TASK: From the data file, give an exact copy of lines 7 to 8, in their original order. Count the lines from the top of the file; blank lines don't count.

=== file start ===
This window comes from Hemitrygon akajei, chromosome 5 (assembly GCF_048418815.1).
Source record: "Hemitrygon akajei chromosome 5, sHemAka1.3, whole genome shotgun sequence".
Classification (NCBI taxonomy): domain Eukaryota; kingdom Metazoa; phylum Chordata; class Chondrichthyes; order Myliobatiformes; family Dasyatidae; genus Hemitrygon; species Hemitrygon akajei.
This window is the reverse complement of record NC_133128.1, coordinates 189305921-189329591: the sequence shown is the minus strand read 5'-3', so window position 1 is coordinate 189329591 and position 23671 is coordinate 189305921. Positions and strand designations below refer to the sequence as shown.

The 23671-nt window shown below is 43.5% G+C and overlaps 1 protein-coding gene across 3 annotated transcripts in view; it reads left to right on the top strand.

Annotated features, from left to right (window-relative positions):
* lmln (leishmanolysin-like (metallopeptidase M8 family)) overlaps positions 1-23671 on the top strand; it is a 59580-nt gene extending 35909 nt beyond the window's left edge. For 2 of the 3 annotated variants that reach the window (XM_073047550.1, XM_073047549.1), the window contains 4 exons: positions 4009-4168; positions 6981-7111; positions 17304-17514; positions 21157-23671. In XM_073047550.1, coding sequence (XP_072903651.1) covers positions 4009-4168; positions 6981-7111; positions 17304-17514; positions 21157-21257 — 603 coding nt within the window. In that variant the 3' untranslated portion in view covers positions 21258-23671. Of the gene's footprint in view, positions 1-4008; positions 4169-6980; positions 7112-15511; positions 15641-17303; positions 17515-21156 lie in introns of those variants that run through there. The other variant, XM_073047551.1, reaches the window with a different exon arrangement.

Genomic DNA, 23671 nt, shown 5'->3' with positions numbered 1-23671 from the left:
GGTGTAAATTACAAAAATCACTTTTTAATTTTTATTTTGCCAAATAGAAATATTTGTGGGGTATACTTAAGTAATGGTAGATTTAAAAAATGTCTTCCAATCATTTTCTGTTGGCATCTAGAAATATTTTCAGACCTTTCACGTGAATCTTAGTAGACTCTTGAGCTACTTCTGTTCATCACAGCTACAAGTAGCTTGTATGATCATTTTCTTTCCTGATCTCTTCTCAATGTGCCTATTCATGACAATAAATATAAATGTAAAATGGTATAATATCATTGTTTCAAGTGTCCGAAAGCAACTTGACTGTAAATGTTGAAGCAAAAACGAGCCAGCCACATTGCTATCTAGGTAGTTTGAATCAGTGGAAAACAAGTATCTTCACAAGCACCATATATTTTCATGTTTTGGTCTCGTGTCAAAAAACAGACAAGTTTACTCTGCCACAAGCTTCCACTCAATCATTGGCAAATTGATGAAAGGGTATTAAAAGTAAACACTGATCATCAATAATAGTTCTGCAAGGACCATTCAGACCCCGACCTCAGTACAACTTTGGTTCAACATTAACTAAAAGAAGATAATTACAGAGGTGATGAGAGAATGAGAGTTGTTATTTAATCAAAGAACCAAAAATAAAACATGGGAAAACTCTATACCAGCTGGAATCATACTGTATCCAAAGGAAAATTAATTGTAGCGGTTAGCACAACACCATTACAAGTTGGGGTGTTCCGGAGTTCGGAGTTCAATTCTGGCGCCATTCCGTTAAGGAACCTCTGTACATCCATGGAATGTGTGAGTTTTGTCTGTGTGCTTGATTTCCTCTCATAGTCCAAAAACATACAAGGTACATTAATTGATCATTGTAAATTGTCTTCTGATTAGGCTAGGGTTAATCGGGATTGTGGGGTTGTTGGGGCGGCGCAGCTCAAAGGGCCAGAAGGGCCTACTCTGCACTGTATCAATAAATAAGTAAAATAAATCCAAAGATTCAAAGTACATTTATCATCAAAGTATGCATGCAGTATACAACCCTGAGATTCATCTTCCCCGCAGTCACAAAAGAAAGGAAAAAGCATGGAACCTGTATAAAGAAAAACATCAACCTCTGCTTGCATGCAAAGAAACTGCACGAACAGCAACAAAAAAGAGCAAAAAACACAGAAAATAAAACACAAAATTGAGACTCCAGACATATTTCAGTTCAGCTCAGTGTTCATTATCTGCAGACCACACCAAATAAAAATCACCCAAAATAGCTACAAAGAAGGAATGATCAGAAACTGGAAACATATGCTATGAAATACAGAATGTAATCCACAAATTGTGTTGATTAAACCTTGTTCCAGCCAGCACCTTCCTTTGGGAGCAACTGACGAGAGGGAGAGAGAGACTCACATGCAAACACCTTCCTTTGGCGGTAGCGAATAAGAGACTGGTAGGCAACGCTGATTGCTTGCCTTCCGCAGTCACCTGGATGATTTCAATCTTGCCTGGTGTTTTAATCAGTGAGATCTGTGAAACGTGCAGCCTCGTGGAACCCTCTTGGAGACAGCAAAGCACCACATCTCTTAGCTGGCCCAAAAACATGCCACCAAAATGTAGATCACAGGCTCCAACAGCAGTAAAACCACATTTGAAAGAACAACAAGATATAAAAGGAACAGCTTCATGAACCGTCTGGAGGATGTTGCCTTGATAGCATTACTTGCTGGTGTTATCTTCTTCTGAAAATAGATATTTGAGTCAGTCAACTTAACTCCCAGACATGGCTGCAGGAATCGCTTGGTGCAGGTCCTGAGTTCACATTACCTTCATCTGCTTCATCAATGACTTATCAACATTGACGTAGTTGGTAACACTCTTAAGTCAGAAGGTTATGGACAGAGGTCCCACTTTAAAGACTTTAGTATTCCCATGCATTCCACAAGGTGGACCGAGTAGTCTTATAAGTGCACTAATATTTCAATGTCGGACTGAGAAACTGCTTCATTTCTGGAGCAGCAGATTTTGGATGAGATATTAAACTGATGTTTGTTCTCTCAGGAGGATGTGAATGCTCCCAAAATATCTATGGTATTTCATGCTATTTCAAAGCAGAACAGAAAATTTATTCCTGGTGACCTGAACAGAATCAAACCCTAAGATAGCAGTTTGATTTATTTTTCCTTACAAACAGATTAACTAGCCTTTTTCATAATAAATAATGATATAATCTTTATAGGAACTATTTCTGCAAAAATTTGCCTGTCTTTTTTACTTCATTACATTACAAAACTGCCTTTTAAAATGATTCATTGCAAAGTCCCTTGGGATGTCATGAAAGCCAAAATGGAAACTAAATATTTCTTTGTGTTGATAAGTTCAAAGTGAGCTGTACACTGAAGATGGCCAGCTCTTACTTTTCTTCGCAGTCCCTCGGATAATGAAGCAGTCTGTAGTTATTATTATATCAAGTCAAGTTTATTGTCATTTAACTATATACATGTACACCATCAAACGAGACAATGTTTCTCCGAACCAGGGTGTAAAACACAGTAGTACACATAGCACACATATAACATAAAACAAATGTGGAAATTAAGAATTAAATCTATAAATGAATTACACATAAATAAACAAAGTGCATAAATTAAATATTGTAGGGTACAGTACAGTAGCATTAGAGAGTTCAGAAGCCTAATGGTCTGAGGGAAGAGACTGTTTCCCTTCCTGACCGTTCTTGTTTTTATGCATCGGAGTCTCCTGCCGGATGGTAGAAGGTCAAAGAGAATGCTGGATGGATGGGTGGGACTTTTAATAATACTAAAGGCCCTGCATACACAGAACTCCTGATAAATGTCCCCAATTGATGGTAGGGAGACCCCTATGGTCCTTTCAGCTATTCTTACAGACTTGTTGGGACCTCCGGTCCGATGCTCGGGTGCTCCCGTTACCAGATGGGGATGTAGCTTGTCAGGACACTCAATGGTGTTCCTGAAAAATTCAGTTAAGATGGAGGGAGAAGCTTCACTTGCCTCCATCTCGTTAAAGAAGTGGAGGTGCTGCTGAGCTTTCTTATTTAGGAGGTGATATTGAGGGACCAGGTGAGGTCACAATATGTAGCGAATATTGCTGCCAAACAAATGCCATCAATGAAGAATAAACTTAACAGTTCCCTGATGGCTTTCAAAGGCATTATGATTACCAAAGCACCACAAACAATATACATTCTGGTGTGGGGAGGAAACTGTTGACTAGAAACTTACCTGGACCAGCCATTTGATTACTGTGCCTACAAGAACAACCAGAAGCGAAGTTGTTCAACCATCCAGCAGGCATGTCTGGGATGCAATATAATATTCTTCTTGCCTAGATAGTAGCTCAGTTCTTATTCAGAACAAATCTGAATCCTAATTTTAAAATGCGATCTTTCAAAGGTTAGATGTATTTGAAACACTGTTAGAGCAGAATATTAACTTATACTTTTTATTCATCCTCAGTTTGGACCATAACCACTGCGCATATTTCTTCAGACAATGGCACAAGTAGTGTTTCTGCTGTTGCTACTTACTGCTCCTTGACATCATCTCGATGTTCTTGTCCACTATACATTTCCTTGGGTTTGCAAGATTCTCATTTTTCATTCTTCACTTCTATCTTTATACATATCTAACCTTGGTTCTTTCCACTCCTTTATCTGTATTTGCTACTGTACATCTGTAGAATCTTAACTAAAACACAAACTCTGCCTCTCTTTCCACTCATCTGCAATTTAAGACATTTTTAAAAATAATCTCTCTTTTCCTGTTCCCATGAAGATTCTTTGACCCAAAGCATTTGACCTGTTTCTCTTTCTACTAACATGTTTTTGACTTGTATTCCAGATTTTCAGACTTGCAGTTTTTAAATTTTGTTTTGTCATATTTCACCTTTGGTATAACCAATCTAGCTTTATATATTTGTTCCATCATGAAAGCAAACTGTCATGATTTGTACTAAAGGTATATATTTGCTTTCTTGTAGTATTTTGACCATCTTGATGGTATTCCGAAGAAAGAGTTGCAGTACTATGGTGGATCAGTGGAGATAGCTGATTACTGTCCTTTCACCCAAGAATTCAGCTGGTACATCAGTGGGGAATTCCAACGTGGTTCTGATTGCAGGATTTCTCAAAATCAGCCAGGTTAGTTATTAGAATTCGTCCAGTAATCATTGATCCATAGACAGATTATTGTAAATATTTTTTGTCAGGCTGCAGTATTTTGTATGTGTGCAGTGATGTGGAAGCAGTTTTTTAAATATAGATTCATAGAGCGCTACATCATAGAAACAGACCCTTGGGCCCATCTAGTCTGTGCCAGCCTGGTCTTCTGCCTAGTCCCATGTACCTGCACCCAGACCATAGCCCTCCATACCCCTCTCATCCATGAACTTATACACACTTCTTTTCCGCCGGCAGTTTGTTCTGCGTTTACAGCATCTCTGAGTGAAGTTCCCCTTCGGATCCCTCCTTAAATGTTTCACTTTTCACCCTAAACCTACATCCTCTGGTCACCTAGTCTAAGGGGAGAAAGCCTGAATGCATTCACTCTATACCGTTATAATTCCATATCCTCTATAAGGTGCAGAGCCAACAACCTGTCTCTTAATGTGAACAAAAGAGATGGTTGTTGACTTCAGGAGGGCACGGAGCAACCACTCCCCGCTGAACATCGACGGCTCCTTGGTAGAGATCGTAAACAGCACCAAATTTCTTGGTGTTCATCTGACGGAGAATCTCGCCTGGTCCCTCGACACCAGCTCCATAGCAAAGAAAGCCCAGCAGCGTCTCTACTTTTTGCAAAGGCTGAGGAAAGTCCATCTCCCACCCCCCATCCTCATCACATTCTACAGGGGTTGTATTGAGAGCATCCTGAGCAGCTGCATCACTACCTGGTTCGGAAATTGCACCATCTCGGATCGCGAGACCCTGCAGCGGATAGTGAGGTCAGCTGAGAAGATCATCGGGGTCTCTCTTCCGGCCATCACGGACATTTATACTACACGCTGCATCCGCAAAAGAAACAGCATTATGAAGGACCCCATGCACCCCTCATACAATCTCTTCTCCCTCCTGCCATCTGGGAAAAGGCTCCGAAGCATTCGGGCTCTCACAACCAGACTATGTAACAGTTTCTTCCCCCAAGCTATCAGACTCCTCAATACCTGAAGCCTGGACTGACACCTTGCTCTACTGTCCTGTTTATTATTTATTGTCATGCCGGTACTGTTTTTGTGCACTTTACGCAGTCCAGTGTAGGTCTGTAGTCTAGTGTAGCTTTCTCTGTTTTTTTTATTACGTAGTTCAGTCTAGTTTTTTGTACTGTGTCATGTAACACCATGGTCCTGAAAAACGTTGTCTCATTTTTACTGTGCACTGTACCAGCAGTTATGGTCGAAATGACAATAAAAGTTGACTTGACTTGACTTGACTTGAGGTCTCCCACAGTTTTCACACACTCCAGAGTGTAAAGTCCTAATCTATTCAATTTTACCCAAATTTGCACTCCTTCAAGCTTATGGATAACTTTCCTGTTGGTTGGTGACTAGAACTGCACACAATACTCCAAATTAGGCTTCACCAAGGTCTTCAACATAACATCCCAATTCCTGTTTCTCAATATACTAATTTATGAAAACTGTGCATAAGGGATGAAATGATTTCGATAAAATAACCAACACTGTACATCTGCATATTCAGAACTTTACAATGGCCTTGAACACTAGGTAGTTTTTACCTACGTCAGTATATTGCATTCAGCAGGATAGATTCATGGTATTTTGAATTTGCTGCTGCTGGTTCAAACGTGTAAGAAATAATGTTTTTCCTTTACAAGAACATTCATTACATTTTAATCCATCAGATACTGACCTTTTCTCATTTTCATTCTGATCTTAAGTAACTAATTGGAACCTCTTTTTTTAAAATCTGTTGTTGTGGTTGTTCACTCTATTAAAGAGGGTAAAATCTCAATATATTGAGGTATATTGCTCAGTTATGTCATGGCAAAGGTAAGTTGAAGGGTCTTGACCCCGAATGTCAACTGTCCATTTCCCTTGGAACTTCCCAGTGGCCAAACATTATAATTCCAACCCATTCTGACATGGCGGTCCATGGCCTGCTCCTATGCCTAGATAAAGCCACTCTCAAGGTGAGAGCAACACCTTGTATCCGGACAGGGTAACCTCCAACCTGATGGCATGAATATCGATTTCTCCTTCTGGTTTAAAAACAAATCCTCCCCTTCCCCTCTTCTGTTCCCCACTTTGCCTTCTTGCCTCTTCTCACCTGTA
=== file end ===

* lmln (leishmanolysin-like (metallopeptidase M8 family)) overlaps positions 1-23671 on the top strand; it is a 59580-nt gene extending 35909 nt beyond the window's left edge. For 2 of the 3 annotated variants that reach the window (XM_073047550.1, XM_073047549.1), the window contains 4 exons: positions 4009-4168; positions 6981-7111; positions 17304-17514; positions 21157-23671. In XM_073047550.1, coding sequence (XP_072903651.1) covers positions 4009-4168; positions 6981-7111; positions 17304-17514; positions 21157-21257 — 603 coding nt within the window. In that variant the 3' untranslated portion in view covers positions 21258-23671. Of the gene's footprint in view, positions 1-4008; positions 4169-6980; positions 7112-15511; positions 15641-17303; positions 17515-21156 lie in introns of those variants that run through there. The other variant, XM_073047551.1, reaches the window with a different exon arrangement.

Genomic DNA, 23671 nt, shown 5'->3' with positions numbered 1-23671 from the left: